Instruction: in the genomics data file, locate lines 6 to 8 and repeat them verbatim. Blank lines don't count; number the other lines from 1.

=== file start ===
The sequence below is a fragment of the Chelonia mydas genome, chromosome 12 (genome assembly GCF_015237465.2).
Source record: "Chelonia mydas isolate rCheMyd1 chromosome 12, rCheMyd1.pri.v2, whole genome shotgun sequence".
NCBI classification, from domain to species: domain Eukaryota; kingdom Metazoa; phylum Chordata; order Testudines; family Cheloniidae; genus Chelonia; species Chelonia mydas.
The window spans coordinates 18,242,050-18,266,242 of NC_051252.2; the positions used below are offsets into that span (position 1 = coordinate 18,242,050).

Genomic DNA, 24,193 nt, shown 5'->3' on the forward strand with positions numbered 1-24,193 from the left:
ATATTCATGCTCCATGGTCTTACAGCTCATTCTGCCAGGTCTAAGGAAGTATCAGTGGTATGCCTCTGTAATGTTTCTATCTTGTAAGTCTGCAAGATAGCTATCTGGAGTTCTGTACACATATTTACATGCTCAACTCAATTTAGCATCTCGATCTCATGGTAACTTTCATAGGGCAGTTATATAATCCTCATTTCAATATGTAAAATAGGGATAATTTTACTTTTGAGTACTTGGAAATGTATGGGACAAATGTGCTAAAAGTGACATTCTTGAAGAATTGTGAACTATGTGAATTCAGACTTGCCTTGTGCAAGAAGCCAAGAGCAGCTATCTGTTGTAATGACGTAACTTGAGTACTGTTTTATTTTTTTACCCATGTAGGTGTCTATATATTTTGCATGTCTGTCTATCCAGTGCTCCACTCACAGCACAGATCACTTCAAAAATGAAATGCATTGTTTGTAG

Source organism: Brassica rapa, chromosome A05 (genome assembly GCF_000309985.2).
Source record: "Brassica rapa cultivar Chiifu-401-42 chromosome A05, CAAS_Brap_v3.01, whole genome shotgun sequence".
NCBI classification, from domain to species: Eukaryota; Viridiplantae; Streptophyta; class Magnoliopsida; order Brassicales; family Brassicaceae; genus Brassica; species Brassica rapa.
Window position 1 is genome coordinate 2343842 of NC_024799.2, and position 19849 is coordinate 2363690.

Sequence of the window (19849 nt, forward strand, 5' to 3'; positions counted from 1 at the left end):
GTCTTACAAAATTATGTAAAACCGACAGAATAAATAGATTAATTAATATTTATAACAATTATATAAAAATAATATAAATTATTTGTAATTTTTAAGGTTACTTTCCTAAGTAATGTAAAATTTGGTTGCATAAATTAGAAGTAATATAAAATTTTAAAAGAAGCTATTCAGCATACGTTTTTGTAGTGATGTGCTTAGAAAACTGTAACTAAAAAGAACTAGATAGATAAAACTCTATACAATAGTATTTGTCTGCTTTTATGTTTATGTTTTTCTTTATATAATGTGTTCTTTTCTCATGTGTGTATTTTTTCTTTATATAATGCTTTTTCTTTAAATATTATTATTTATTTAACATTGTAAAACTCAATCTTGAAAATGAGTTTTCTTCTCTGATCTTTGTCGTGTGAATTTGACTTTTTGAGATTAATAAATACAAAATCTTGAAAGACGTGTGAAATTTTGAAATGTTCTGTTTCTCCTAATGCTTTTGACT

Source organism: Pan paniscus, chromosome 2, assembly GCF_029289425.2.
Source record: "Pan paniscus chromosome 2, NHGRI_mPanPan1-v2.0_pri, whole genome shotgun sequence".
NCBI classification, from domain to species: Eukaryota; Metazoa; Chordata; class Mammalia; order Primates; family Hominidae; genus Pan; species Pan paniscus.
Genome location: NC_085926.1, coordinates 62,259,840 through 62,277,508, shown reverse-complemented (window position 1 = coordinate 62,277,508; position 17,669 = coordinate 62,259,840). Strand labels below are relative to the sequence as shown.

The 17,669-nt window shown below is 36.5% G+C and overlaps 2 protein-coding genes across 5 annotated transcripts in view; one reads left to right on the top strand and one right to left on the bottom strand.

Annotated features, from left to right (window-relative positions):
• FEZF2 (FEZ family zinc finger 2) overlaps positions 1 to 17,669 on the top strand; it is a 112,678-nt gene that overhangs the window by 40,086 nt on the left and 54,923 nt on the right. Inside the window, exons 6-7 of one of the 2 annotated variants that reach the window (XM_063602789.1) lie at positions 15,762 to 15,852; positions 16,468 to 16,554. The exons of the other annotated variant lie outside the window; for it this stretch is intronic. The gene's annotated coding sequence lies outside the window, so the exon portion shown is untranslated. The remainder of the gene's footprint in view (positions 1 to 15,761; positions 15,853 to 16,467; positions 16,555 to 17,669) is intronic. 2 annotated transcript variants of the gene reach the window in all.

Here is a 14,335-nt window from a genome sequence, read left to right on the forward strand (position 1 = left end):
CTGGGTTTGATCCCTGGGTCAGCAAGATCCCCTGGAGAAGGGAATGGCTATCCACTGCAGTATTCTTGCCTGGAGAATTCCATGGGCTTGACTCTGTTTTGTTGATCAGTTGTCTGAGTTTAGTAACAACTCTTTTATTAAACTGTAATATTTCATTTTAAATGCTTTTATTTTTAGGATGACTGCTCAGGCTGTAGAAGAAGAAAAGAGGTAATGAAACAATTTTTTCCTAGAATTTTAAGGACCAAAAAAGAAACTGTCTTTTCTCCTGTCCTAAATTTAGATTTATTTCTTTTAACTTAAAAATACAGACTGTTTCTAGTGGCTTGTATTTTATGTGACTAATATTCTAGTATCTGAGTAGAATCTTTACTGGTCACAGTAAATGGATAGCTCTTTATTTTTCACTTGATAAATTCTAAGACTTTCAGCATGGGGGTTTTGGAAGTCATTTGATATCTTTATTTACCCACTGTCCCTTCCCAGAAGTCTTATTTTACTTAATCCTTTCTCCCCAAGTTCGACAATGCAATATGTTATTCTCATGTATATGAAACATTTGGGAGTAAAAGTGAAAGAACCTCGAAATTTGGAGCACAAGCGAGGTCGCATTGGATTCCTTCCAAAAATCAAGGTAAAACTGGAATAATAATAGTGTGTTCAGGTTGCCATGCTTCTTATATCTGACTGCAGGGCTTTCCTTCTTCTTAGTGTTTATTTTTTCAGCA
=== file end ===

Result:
ATATTCATGCTCCATGGTCTTACAGCTCATTCTGCCAGGTCTAAGGAAGTATCAGTGGTATGCCTCTGTAATGTTTCTATCTTGTAAGTCTGCAAGATAGCTATCTGGAGTTCTGTACACATATTTACATGCTCAACTCAATTTAGCATCTCGATCTCATGGTAACTTTCATAGGGCAGTTATATAATCCTCATTTCAATATGTAAAATAGGGATAATTTTACTTTTGAGTACTTGGAAATGTATGGGACAAATGTGCTAAAAGTGACATTCTTGAAGAATTGTGAACTATGTGAATTCAGACTTGCCTTGTGCAAGAAGCCAAGAGCAGCTATCTGTTGTAATGACGTAACTTGAGTACTGTTTTATTTTTTTACCCATGTAGGTGTCTATATATTTTGCATGTCTGTCTATCCAGTGCTCCACTCACAGCACAGATCACTTCAAAAATGAAATGCATTGTTTGTAG

Source organism: Brassica rapa, chromosome A05 (genome assembly GCF_000309985.2).
Source record: "Brassica rapa cultivar Chiifu-401-42 chromosome A05, CAAS_Brap_v3.01, whole genome shotgun sequence".